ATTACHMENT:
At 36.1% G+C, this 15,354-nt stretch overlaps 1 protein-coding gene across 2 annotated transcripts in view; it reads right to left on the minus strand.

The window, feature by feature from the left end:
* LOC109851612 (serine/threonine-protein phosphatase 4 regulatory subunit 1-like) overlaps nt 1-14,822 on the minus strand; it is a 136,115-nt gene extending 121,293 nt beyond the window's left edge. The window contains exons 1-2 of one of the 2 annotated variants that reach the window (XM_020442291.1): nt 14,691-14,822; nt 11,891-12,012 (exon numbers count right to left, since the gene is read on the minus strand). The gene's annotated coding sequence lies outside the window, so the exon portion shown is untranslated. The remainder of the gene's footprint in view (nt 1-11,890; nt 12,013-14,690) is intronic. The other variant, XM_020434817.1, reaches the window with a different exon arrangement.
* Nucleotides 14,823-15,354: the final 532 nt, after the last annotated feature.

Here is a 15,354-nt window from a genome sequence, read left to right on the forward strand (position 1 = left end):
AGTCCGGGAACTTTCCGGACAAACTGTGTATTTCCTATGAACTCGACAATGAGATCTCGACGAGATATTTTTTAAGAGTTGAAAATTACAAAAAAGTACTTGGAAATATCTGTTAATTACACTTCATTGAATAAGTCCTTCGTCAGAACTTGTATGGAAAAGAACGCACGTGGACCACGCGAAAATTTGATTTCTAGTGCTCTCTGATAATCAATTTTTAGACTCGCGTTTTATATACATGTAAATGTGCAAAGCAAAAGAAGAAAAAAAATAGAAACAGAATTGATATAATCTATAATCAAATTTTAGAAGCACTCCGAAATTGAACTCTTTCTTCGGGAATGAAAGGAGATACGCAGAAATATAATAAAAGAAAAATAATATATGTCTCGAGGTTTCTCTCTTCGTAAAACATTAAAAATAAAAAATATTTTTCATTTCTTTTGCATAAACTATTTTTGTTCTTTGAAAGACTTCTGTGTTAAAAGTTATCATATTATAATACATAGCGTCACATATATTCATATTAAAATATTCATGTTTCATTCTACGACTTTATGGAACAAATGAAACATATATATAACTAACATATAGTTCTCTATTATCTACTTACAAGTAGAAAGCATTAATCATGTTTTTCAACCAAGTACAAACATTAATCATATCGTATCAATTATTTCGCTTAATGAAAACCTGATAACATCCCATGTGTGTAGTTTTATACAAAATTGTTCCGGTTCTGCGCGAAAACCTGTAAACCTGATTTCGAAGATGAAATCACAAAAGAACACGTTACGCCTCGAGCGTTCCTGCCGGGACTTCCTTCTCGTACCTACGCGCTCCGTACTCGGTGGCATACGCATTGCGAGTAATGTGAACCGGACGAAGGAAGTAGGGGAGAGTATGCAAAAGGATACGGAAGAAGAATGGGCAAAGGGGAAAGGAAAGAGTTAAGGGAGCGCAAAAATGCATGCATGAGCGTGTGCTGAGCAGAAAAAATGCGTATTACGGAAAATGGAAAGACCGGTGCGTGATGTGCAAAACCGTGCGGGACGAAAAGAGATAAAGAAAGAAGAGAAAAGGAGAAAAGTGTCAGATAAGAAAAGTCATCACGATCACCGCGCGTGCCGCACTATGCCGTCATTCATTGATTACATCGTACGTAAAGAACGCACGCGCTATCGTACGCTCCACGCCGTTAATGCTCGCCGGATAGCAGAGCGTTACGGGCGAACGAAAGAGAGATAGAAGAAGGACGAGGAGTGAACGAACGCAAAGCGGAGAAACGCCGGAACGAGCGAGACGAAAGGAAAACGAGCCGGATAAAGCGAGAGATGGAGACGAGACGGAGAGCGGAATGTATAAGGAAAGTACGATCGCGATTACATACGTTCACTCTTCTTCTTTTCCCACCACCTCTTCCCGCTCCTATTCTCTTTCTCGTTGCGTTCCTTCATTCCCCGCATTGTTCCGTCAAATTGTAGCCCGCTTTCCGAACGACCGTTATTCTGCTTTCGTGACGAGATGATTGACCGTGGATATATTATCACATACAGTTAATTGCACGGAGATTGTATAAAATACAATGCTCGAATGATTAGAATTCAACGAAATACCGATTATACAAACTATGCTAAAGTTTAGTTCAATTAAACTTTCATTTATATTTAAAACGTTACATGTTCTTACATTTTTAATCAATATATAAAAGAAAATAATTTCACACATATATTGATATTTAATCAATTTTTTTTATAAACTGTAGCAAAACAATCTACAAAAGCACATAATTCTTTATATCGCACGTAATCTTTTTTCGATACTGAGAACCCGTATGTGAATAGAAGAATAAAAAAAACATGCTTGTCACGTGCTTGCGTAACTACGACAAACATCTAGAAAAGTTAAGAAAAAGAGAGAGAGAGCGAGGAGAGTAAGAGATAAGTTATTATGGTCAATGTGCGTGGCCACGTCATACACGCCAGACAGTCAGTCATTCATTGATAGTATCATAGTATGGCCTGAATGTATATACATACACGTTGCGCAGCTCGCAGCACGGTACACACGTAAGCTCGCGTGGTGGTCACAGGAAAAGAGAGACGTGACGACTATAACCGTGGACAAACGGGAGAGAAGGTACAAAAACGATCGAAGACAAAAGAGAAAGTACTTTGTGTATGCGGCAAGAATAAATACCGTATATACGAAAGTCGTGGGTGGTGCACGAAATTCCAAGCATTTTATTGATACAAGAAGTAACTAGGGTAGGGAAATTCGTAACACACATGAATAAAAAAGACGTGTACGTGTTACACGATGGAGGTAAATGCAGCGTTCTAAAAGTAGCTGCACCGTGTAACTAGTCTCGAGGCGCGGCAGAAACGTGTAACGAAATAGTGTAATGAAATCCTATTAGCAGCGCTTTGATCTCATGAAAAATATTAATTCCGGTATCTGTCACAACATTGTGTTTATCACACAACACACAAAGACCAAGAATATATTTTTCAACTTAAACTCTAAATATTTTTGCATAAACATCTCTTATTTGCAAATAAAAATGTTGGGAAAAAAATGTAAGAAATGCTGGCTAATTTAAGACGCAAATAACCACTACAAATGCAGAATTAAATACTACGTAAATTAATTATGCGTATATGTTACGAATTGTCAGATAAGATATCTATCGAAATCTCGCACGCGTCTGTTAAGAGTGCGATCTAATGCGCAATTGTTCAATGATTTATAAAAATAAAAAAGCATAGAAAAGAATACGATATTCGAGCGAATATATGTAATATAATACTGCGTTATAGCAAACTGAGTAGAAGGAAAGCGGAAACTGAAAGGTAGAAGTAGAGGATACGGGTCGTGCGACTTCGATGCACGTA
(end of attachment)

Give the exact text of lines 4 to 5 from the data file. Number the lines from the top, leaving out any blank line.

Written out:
* Nucleotides 14,823-15,354: the final 532 nt, after the last annotated feature.

Here is a 15,354-nt window from a genome sequence, read left to right on the forward strand (position 1 = left end):